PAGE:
23March,2009   
2    
reneweditself,remainingvitalandenergeticuntilthepresentday.  Fortunately,thenovelanditssequelshavebeenreprintedandare   availableonceagain   .Likewise,Saundershaswrittenanothernovelsetin   Nyumbani,aboutthewarrior-womanDossouye   ,andisworkingontwo   morenovelsinthesagaofImaro.Ifyouveneverhadtheopportunityto   dosobefore,there’snobettertimetodelveintotheadventuresofImaro   thanrightnow.  ROGUEFEED    
MAR22,200906:53P.M.   WhattomakeofJohnMilius’1982film,
ConantheBarbarian   
,which   madeastarofthelargelyunknownArnoldSchwarzenegger?That’sa   questionwithnoeasyanswer,eventhoughI’vespentmoretimethanI  caretoadmittryingtodisentanglemyownveryconflictedfeelingsabout  it.ConflictedfeelingsseemtobeparforthecoursefromwhatIcantell,   withevenprofessionalHowardists(isthataword?)divided,sometimes    bitterly,overitsrelativemerits.Thatsaid,thereareatleasttwopoints   onwhicheveryoneagrees:  1.Thefilmssoundtrack,bythelateBasilPoledouris,isprettymuch   perfectineveryway.  2.Thefilms1984sequel,
ConantheDestroyer   
,wasabominable.  Unfortunately,that’stheextentofthecommongroundbetweenthe   loversandthehatersofthisfilm.  Iwas13whenthisfilmwasreleased,but,duetoitsRrating,Ididntsee   thefilmuntilitwasreleasedonvideosometimeafterwards.Atthat  point,myexposuretothecharacterofConanwaslimitedprimarilytoa   handfulofLancerpaperbacksI’dpickeduphereandthere,almostnone   ofwhichcontainedanyactualstoriesbyREH.Consequently,Iwasnt  muchbotheredbymostofthedivergencesfromtheHowardiancanon,   because,quitefrankly,Iwasutterlyunawareofthem.Havingonlyread   (Ithink)partsof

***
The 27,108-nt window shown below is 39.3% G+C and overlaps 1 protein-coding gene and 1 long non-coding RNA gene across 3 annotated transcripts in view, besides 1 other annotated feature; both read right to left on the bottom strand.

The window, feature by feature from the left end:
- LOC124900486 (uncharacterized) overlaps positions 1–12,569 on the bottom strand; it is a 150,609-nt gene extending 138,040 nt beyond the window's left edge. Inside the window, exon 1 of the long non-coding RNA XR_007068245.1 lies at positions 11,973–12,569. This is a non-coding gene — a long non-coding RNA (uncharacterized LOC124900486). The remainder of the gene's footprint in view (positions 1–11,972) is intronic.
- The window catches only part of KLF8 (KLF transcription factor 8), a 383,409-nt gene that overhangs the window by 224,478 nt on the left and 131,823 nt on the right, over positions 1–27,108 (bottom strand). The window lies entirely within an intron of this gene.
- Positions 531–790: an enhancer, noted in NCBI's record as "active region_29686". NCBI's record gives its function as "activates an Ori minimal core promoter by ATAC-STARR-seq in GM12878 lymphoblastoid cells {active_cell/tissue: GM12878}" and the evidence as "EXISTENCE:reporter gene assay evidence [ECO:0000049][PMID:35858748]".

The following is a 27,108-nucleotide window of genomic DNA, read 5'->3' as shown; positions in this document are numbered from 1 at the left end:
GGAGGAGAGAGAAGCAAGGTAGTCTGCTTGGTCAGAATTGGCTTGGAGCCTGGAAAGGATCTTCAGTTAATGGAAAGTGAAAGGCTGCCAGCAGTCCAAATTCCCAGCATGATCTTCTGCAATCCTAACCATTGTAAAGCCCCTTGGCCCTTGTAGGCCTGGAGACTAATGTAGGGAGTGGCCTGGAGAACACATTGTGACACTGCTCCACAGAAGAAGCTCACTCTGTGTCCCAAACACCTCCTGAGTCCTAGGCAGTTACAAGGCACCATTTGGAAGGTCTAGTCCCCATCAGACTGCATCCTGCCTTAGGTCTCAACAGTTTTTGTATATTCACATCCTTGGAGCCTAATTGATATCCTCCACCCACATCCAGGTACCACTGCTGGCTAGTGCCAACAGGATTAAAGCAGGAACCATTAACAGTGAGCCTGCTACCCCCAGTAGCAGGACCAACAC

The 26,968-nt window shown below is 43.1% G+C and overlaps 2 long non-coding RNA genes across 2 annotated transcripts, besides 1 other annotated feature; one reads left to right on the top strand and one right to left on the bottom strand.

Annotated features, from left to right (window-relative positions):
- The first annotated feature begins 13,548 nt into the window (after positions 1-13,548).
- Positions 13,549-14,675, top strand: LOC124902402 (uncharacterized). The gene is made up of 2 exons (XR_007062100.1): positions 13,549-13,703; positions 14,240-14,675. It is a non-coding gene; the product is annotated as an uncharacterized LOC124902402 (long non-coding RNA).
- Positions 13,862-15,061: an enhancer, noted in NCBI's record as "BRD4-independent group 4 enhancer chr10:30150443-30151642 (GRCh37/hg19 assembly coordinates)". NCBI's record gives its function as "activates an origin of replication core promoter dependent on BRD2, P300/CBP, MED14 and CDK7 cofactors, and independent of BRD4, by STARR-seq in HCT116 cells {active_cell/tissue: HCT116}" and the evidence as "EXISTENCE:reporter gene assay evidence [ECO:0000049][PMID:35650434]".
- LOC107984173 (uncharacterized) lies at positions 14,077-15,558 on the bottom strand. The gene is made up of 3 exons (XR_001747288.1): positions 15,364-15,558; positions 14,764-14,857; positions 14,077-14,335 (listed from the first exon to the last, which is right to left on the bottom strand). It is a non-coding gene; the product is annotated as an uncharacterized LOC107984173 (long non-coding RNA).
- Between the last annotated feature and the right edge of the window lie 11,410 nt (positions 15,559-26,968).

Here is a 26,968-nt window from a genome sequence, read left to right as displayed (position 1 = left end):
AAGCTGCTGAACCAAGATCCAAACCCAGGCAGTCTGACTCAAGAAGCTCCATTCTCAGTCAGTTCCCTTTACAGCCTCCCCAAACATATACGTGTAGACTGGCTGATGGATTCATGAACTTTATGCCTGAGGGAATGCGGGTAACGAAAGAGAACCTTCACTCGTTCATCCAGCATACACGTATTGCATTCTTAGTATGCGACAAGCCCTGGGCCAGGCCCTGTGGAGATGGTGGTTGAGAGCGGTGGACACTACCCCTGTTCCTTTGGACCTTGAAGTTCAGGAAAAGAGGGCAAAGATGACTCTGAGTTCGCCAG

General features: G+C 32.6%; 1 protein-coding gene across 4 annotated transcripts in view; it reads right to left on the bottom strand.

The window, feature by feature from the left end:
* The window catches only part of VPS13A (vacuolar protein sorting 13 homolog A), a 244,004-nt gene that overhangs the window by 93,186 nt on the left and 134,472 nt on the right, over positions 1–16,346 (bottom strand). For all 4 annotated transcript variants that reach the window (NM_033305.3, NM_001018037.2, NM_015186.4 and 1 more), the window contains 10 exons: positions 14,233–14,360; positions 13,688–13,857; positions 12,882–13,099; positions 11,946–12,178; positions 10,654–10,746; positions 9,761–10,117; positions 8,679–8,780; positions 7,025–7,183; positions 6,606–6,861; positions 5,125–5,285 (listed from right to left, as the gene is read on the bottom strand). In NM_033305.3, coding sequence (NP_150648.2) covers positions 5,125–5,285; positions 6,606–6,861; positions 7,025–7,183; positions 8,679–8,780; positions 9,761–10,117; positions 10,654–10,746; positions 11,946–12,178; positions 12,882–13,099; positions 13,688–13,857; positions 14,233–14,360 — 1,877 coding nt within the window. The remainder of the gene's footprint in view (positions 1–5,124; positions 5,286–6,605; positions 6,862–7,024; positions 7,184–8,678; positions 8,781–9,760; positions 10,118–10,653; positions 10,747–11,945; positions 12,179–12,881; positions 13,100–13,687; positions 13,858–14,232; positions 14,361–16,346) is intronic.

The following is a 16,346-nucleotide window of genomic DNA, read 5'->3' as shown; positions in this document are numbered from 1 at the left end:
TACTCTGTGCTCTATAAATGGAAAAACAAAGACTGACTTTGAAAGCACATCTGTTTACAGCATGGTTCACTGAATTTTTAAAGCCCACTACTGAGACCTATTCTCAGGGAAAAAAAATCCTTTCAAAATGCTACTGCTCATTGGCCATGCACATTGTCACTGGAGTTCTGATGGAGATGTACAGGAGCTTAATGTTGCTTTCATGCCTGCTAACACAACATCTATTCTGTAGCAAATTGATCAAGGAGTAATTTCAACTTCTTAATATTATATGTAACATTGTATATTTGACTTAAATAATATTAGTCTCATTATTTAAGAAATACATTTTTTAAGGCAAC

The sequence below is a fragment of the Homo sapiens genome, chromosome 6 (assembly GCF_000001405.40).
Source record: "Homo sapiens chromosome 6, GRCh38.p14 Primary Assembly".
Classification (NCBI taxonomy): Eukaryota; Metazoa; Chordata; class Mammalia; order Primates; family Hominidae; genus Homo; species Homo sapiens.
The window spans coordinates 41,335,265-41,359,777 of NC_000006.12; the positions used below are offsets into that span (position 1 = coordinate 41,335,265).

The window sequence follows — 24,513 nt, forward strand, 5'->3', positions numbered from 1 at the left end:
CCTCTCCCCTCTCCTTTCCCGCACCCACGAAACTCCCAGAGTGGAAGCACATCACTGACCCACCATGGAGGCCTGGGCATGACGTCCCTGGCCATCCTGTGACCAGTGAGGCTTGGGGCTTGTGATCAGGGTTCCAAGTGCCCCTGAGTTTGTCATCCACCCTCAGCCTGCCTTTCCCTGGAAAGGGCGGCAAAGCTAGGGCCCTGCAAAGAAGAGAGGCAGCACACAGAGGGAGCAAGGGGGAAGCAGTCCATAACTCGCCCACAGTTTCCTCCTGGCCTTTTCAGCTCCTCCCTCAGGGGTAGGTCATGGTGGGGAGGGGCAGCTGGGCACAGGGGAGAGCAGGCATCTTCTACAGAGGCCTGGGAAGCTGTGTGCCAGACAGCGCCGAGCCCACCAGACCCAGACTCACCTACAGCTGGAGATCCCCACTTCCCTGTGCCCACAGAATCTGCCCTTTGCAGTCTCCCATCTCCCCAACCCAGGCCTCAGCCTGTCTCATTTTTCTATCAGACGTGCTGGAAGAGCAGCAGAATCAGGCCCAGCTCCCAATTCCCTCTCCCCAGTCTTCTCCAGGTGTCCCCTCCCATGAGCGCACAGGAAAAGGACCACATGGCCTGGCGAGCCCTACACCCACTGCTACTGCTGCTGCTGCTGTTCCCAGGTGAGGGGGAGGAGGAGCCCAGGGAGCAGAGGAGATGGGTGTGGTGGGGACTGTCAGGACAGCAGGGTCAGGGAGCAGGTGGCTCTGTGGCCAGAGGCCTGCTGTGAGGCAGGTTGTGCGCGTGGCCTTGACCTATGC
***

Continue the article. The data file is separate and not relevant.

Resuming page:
ConantheAvenger
and
ConanofAquilonia   
,mysense   oftheboththecharacteroftheCimmerianandoftheHyborianAgewas   lacking.I’dalsoseenthecoversofmanyaMarvelcomicfeaturingConan,  thoughI’dneverreadone.  Giventhisbackground,thestoryandcharacterwegotinthefilm     matchedmyownexpectationsreasonablywell.Indeed,ifonetakes   
ConantheBarbarian
simplyonitsownterms,asaswords-and-sorcery   talevaguelyinspiredbysomenamesfoundinRobertE.Howardstories,  Ithinkitstillholdsupquitewell.Certainlyitreaksofpastiche.  UntutoredthoughIwasinthemysteriesofpureHowardbackthen,I  couldstillsensethatitwasastrange,cobbledtogetherFrankensteinofa   movie,unapologeticallyborrowingelementsfromawidevarietyof   sources.Idontconsider“pastiche”atermofopprobrium.
 Dungeons&     Dragons
 wouldntexistifnotforthegleefulpastiche-makingofGygax   andArnesonand,asreadersofthisblogknow,Iactuallybelieve
 D&D
is   atitsbestwhenrefereesandplayersalikeadoptasimilarapproachin   theirowngames.   Yet,thereslittlequestioninmymindthat
ConantheBarbarian
cant  reallybecalled“Howardian”exceptinatenuousanalogicalsense.Yes,  therearecharacters,themes,andevenscenesthatappearinthefilmthat  arebroadlyconsonantwithHowardsownwork.However,Icantrecalla   singlelineofdialoginthefilmthatcomesfromaREHstory(someone   cancorrectmeifI’mwrong)andthereareafewplaceswhereIfeelthe   filmactuallyunderminesHowardianthemes,replacingthemwithits   own.Again,Idontmeanthisinanegativesense.Muchlike
 D&D    
,I  thinkthere’svirtuetobefoundincreatingone’sownstorybylootingthe   partsofotherstoriesonelikes.Solongasonedoesntmistakethisfor   “beingtruetothespirit”ofauthorsandstoriesoneloots,youwonthear   apeepofcriticismfromme.   AsIgotolder,though,IreadmoregenuineHowardandcameto   appreciatehisworkconsiderablymorethanIeverhadasayouth.Its   hardnow,withtheknowledgeofandloveforthosestoriesthatInow    possess,toview
ConantheBarbarian
asmuchmorethanatypical  exampleofHollywoodgraverobbing,albeitariotouslyfunexampleofit.   AsIsaidbefore,ifthismoviehadbeenaboutsomeothernorthern    barbarianseekingrevengeagainsttheslayerofhisparentsandpeople,I  couldcontinuetoextolitsvirtueswithoutqualification,becauseIthink   
ConantheBarbarian
maywellbethebestswords-and-sorcerymovie   evermade.Admittedly,that’sasmuchanindictmentofHollywoods    woefultreatmentofthegenreasitispraiseforthefilm,butImeanit  positively.  
ConantheBarbarian
isafun,occasionallyinsightful,feastfortheeyes   andIenjoyitonthatlevel.Ithink,though,thatit’salsoanexercisein    brandification   ,playingoffthefameofthename“Conan”totellavery   differentstorythananyRobertE.Howardwouldhavetold.Formany